Children’s moral behavior and attitudes in the real world largely carry over to the virtual world of computers, the Internet, video games and cell phones. Interestingly, there are marked gender and race differences in the way children rate morally questionable virtual behaviors, according to Professor Linda Jackson and her team from Michigan State University in the US. Their research (1) is the first systematic investigation of the effects of gender and race on children’s beliefs about moral behavior, both in the virtual world and the real world, and the relationship between the two. The study was published online in Springer’s journal, Sex Roles.
Jackson and her team asked 515 12-year-old children (one-third African American, two-thirds Caucasian American) to fill in a written questionnaire looking at their moral behaviors and attitudes in the real world, and their view of morally questionable behavior in the virtual world. Measures of moral behavior in the real world included whether or not children had lied to parents and/or teachers, whether they had ever cheated, and whether they had ever bullied someone. Examples of morally questionable behavior in the virtual world were sending emails with threats, using sexually explicit or violent language in chat rooms and/or in text messages, hacking computers, and violence in video games.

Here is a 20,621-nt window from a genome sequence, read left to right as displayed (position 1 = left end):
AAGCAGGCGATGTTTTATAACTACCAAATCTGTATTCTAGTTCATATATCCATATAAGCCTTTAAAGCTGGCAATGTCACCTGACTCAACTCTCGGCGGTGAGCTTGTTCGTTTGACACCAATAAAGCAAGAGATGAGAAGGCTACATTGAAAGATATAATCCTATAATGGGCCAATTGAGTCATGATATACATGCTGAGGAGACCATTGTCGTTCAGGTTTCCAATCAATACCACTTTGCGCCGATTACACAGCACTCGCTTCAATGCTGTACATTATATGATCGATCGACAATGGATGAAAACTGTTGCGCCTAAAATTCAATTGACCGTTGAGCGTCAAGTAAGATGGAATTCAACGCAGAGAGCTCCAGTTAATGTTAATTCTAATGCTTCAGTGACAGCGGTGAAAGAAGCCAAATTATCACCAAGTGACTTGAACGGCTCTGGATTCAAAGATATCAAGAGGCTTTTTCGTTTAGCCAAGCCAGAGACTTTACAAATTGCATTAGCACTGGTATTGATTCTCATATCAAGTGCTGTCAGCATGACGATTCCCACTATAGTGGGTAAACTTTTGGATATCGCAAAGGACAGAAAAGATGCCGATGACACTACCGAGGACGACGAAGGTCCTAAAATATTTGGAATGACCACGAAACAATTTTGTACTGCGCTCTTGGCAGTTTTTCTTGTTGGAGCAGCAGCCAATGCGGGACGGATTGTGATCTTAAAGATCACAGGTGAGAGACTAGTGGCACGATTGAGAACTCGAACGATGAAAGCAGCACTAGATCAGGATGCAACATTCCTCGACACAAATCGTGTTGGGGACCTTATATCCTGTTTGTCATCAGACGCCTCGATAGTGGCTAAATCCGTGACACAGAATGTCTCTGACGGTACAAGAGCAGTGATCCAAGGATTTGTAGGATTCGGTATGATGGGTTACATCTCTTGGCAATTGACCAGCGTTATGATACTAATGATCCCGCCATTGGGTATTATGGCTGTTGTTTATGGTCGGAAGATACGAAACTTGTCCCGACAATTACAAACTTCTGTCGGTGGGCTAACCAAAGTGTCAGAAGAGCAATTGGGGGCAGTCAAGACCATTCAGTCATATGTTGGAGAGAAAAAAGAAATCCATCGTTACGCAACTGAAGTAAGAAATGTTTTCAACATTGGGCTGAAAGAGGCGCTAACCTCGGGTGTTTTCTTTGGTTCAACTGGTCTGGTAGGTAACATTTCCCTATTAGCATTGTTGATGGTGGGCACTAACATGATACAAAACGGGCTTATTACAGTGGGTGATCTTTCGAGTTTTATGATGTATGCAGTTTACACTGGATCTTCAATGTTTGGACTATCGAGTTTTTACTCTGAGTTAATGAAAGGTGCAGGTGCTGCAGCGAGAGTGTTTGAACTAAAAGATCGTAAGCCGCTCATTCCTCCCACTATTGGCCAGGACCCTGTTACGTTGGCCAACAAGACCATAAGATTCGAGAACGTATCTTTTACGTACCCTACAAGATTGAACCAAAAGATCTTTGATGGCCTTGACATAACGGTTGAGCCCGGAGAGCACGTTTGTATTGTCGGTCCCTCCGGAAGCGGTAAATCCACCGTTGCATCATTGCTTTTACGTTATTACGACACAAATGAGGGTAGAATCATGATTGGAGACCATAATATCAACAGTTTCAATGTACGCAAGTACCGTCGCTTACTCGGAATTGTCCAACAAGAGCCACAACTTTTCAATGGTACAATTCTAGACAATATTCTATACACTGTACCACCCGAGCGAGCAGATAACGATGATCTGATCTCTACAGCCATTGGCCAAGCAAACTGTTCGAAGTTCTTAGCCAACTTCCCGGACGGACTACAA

Overall, African American children were more caring and more flexible about rules when personal goals were at stake than Caucasian American children. More specifically, Caucasian American girls and African American boys and girls viewed morality in the real world from the perspective of the individual’s well-being. In contrast, Caucasian American boys’ morality in the real world was more rule-based.
When it came to rating virtual behaviors, African American children were more likely than Caucasian American children to find acceptable virtual behaviors that result in real-world harm, for example emailing friends answers in advance of tests or sending text messages during class. The African American children were also more likely to find viewing online pornography acceptable.
For all groups, morality in the real world was related to morality in the virtual world. In other words, the more important good moral character in the real world was, the less acceptable morally questionable virtual behaviors were. There were however some race differences. African American children found some virtual behaviors that might advance individual goals in the real world more acceptable than did Caucasian American children. In contrast, the morality of Caucasian American boys, and to a lesser extent girls, was more rule-based in the virtual world.
The frequency of exposure to information technology also had an effect. The more children used the Internet, the more they found invasion of privacy online, videogame violence and online pornography acceptable.
The authors conclude that: “Educational interventions that are culturally sensitive need to be developed to assure that all children, regardless of race or gender, understand that certain virtual behaviors are unacceptable and in fact may be psychologically harmful, such as video game violence, or physically dangerous, like contacting strangers online.”